Mark Russell, a master of political satire who stood at a star-spangled piano and kept the cognoscenti in stitches for six decades with musical parodies and professorial tomfoolery that tweaked politicians and captured the silly side of Washington, died on Thursday at his home there. He was 90.
The cause was prostate cancer, his wife, Alison Russell, said.
With his deadpan solemnity, stars-and-stripes stage sets and fusty bow ties, Mr. Russell looked more like a senator than a comic. But as the capital merry-go-round spun its peccadilloes, scandals and ballyhooed promises, his jaunty baritone restored order with bipartisan japes and irreverent songs to deflate the preening ego and the Big Idea.
Presidents from Eisenhower to Trump caught the flak. He sang “Bail to the Chief” for Richard M. Nixon, urged George H.W. Bush to retire “to a home for the chronically preppy,” likened Jimmy Carter’s plan to streamline government to “putting racing stripes on an arthritic camel,” and recalled first seeing Ronald Reagan “in the picture-frame department at Woolworth’s, between Gale Storm and Walter Pidgeon.”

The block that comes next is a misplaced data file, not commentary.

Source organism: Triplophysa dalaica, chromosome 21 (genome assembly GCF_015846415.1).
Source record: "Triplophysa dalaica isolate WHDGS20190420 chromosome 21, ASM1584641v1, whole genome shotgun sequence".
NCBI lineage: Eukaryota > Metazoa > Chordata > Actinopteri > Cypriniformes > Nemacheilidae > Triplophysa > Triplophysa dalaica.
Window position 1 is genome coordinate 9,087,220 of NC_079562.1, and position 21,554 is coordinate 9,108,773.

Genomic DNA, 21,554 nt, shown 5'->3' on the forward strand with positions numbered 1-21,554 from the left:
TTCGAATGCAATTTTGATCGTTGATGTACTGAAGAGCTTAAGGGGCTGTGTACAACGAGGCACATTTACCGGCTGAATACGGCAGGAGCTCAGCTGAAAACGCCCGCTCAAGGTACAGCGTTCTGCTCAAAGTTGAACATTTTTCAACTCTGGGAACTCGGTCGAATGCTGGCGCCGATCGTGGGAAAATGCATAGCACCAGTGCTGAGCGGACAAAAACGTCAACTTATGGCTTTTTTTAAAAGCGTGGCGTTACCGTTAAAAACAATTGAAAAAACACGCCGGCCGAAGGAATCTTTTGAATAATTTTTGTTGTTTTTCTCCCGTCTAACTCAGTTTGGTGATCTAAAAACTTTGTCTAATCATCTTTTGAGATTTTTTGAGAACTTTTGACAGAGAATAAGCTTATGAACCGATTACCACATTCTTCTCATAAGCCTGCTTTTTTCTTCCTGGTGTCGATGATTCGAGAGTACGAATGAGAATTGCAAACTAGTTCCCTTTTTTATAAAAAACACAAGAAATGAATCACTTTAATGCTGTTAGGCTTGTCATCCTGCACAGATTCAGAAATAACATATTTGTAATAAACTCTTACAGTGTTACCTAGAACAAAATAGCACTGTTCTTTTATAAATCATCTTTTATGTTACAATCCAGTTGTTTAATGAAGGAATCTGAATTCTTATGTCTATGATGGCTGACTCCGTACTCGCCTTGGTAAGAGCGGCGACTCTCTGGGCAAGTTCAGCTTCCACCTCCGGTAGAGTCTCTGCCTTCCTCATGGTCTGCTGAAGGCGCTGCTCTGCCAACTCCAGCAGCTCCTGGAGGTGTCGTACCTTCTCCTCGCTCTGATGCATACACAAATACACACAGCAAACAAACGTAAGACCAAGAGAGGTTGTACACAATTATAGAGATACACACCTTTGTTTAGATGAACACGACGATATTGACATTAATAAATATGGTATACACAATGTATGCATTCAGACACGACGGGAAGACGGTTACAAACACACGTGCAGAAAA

Did he have any writers? “Oh, yes — 100 in the Senate and 435 in the House of Representatives.” The true meaning of the Cold War? “In communism, man exploits man. But with capitalism, it’s the other way around.” Gun control? “I will defend my Second Amendment right to use my musket to defend my Third Amendment right to never, ever allow a British soldier to live in my house.”
For 20 years, from 1961 to 1981, he was the resident onstage wit at the Shoreham Hotel in Washington, and for 30 years, from 1975 to 2004, he hosted comedy specials on PBS. He also appeared on CNN and NBC, and on a national circuit of colleges, conventions and other venues, often 100 times a year.
Long before Jon Stewart and Stephen Colbert exposed the illusions of virtue in Washington, there was Mark Ruslander from Buffalo, a college dropout and Marine Corps veteran who landed in the capital in 1956, changed his surname to Russell and began playing piano in striptease joints and bars.
He later inserted political wisecracks into his patter at the Carroll Arms cocktail lounge, near the Capitol. It was a hangout for Senator Joseph R. McCarthy and his sidekicks, and the conventioneers and tourists flocked to see the Capitol insiders as much as the entertainment.